Jordan announced on Tuesday it would raise fuel prices by up to 53 percent, as the country faces a budget deficit of around $5 billion (3.9 billion euros), state television said.
"Trade and Industry Minister Hatem al-Halwani decided to adjust the price of fuel, raising the cost of household gas from 6.5 dinars to 10 dinars per cylinder," a 53 percent rise, state TV said.
"A litre of octane petrol (will rise) from 0.71 dinars to 0.80 dinars," it added.
Prime Minister Abdullah al-Mansur told the television "the total budget deficit for 2012 is 3.5 billion dinars (around $5 billion)," adding that "the financial situation in the country has been greatly affected by the Arab Spring... The economic situation is very precarious."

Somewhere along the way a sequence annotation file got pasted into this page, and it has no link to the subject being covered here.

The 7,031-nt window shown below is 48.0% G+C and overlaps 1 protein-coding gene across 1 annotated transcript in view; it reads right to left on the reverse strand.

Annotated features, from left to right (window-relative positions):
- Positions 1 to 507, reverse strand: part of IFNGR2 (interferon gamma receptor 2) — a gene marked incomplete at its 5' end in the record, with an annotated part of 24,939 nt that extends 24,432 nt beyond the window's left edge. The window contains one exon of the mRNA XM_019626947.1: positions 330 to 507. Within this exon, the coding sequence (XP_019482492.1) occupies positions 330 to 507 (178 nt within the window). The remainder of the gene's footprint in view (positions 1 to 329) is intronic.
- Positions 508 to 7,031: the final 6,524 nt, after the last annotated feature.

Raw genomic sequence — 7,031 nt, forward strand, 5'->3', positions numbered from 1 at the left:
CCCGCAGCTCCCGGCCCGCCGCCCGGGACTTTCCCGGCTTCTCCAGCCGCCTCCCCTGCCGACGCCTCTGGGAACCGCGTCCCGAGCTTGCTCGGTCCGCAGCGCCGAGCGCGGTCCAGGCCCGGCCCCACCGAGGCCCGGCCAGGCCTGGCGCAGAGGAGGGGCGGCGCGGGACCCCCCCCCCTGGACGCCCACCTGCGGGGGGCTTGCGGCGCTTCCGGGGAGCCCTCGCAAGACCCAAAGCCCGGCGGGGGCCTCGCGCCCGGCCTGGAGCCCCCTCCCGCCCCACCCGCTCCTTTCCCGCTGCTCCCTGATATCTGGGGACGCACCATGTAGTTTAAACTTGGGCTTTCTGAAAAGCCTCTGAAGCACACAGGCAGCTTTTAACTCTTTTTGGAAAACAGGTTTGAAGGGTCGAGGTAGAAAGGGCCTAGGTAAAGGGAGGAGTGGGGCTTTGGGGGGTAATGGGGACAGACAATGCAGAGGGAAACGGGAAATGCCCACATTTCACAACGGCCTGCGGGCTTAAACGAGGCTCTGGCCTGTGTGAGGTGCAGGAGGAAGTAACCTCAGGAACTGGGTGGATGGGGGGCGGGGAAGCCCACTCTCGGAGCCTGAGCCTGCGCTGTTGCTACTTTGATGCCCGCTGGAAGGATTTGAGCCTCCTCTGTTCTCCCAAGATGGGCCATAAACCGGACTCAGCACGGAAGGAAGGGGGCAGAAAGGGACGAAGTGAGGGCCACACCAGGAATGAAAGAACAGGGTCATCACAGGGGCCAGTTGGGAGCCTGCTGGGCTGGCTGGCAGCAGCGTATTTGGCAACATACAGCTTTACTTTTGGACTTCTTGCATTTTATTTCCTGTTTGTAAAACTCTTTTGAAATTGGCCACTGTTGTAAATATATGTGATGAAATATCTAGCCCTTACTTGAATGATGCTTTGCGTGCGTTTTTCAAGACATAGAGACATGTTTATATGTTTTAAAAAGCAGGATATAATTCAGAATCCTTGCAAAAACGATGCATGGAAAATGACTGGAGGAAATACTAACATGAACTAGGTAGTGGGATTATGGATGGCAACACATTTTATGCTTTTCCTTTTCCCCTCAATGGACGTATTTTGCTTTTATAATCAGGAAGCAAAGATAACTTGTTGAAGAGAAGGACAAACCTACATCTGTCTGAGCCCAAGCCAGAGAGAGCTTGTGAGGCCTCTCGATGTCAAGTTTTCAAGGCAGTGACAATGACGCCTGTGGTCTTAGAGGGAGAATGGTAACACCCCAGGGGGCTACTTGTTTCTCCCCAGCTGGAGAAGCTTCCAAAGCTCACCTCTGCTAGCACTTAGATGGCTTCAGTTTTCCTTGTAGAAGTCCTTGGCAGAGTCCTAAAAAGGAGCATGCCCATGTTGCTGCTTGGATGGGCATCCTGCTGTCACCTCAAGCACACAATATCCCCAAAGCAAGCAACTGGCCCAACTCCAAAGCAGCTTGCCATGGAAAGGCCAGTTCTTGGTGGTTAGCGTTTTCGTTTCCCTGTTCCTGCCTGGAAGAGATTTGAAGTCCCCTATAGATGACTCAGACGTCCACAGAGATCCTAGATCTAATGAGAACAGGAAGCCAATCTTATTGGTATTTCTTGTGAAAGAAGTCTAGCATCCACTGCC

"The decision to re-examine fuel subsidies needed to be taken two years ago," Mansur said, adding that the government would subsidise low-income families to help with the higher prices.
Meanwhile, around 200 people demonstrated in Amman against the price hike, chanting "Mansur out," and holding banners that read "revolution of the hungry."
Jordan, which imports 95 percent of its energy needs, is struggling to find alternatives to unstable Egyptian gas supplies, which normally cover 80 percent of the kingdom's power production.
Since 2011, the pipeline supplying gas from Egypt to both Israel and Jordan has been attacked 14 times.
With desert covering 92 percent of its territory, Jordan is one of the world's 10 driest countries and wants to use atomic energy to fire desalination plants to overcome its dire water shortage.